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Civilité, vacuité, malhonnêteté


Man everyone hates Howard Schultz is running on a platform of “civility.” As is virtually always the case when an elite with far more wealth and status than relevant expertise is invoking the concept, it means “I can dish it out but I shouldn’t have to take it”:

But principally, Howard Schultz was being rude. In the tweet, and in a dismissive two-paragraph Medium post it linked to, his characterization of Medicare for All and its supporters was abusive and unfair:

With no way to pay for it, no chance of getting bipartisan support in Congress, and the potential for significant ramifications in treatment and innovation, this proposal confirms what we already knew: Sanders and the far-left wing of the Democratic party are out of touch with reality.

Being a leader requires making hard choices and being honest. Bernie Sanders’ plan does neither and only serves to advance a far-left agenda.

Rather than treating Medicare for All advocates as people with valid political interests, which should be incorporated into the balancing act of democratic governance, he presented them as illegitimate “far-left” claimants who are “out of touch with reality” and need to be forced out of the discussion.

And he did this right under a banner that said (in crummily kerned lettering) “civility.”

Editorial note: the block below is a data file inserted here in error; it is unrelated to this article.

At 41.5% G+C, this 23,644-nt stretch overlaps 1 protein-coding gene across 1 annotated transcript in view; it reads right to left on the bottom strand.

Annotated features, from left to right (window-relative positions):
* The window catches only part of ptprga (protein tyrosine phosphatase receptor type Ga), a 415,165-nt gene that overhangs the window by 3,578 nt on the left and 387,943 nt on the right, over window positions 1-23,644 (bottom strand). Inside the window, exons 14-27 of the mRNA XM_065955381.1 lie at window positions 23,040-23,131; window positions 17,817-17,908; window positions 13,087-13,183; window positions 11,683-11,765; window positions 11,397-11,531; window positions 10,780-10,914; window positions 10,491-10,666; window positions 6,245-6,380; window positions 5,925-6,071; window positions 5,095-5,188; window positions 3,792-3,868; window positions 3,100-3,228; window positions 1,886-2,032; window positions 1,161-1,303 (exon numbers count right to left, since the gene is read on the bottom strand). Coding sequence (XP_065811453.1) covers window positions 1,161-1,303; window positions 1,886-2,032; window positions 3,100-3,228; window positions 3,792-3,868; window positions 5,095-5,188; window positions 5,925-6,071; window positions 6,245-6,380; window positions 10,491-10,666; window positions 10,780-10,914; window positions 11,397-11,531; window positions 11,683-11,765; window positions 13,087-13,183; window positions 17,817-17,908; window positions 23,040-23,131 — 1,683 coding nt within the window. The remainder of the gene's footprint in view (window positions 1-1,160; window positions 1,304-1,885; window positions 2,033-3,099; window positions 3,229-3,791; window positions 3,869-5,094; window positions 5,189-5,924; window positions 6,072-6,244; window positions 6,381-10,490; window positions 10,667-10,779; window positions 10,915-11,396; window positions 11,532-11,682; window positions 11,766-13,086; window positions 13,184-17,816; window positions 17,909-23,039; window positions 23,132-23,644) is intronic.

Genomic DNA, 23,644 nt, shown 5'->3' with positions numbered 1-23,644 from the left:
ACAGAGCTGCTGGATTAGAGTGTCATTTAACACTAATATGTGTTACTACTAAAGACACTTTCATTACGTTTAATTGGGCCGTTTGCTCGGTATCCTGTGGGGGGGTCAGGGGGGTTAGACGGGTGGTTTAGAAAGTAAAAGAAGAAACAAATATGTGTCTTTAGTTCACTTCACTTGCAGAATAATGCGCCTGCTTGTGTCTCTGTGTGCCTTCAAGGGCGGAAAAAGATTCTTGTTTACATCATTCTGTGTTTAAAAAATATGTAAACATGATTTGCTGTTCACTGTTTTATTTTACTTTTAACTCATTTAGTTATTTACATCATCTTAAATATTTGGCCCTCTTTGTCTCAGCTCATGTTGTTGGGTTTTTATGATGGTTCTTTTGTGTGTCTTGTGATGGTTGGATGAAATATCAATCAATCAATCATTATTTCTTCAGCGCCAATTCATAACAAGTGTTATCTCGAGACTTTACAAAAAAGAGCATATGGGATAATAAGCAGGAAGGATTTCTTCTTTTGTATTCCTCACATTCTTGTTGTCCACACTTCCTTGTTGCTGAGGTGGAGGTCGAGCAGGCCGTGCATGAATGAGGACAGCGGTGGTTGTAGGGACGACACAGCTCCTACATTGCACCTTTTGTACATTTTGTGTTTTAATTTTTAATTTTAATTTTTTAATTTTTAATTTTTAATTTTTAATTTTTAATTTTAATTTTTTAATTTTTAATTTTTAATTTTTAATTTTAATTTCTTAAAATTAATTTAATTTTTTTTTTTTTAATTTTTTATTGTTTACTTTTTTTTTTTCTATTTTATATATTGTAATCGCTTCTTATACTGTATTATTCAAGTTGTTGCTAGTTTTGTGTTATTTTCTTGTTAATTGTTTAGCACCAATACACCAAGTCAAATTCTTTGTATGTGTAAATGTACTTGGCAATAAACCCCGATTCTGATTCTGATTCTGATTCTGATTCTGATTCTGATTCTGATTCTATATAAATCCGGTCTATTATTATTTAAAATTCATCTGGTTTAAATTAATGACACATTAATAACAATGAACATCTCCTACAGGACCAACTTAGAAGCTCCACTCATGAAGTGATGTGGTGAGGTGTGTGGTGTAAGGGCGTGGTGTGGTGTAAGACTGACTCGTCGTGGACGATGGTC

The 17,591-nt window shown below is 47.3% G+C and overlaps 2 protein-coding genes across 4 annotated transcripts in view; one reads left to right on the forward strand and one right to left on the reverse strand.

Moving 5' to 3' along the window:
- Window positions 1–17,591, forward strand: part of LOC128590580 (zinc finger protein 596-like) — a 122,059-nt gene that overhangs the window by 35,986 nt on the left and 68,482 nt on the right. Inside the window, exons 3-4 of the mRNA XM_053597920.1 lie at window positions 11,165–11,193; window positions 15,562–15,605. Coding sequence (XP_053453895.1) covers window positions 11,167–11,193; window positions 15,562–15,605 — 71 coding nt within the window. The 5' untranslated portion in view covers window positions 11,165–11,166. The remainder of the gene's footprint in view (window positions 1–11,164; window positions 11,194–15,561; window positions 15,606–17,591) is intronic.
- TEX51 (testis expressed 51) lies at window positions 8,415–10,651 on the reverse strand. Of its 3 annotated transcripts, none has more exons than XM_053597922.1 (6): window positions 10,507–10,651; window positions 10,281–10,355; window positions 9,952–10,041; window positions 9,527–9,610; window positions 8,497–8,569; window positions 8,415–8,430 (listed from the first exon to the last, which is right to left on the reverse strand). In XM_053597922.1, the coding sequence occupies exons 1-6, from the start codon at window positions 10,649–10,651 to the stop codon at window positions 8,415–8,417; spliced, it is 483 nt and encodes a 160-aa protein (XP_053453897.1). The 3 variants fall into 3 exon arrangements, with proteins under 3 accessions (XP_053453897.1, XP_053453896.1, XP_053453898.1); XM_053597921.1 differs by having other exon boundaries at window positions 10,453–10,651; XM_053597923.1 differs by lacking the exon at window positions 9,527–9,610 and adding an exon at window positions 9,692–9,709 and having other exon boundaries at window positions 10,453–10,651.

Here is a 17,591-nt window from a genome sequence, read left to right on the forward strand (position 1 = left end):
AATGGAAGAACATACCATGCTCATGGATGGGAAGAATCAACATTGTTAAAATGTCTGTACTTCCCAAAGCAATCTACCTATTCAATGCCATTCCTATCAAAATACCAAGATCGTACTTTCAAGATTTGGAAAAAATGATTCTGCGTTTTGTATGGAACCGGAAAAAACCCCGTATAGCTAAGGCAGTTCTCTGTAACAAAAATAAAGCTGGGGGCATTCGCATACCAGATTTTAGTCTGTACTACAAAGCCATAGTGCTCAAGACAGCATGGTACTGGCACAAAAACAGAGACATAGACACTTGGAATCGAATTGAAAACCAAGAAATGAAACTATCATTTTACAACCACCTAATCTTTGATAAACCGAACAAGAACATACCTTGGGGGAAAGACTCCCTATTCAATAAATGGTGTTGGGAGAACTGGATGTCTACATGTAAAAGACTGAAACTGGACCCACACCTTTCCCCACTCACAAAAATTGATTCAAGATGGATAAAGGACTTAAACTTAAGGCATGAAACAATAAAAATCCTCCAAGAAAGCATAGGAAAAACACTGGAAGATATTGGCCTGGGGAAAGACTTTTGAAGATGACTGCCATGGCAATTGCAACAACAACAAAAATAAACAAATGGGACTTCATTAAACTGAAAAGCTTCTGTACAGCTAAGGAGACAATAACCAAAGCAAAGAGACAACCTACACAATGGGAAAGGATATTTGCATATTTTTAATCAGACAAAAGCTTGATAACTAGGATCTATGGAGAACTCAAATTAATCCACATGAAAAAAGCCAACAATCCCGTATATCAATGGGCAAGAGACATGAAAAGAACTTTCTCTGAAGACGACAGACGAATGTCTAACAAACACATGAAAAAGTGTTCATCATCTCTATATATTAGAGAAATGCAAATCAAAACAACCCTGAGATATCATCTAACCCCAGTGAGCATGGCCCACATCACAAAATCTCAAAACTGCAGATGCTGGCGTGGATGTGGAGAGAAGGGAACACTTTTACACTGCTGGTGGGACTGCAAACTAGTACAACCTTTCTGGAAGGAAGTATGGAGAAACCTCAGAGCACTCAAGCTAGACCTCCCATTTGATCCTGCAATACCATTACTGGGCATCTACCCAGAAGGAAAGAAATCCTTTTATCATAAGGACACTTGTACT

It is fine, in our political system, for a greedy billionaire to fight against universal health coverage for people who have less money than he does. It’s evil, but if it’s what he wants, he can advocate for that. It’s less fine, but depressingly normal, for him to make that argument dishonestly and incoherently, by framing a change in coverage as a loss of coverage, and by trying to argue simultaneously that Medicare for All is a serious threat and that it is politically impossible to pass. (His banner reads, in full, “honesty civility results.”)

But it is grotesque for Schultz to do this while he claims to be elevating the level of political discourse. There is nothing civil about his message. It’s a plain attack, smarmily packaging itself as something higher than an attack.

But in a sense, Schutlz is the perfect potential vanity wank candidate. One thing all third-party candidates for president have in common is that if they became president they wouldn’t be able to do anything. But Schultz isn’t really pretending he wants to do anything but engage in his mindless magical thinking about ending partisanship by fiat. And if he ends up fracturing Trump’s opposition just enough to ensure his re-election, well, that’s good news for his bank account!

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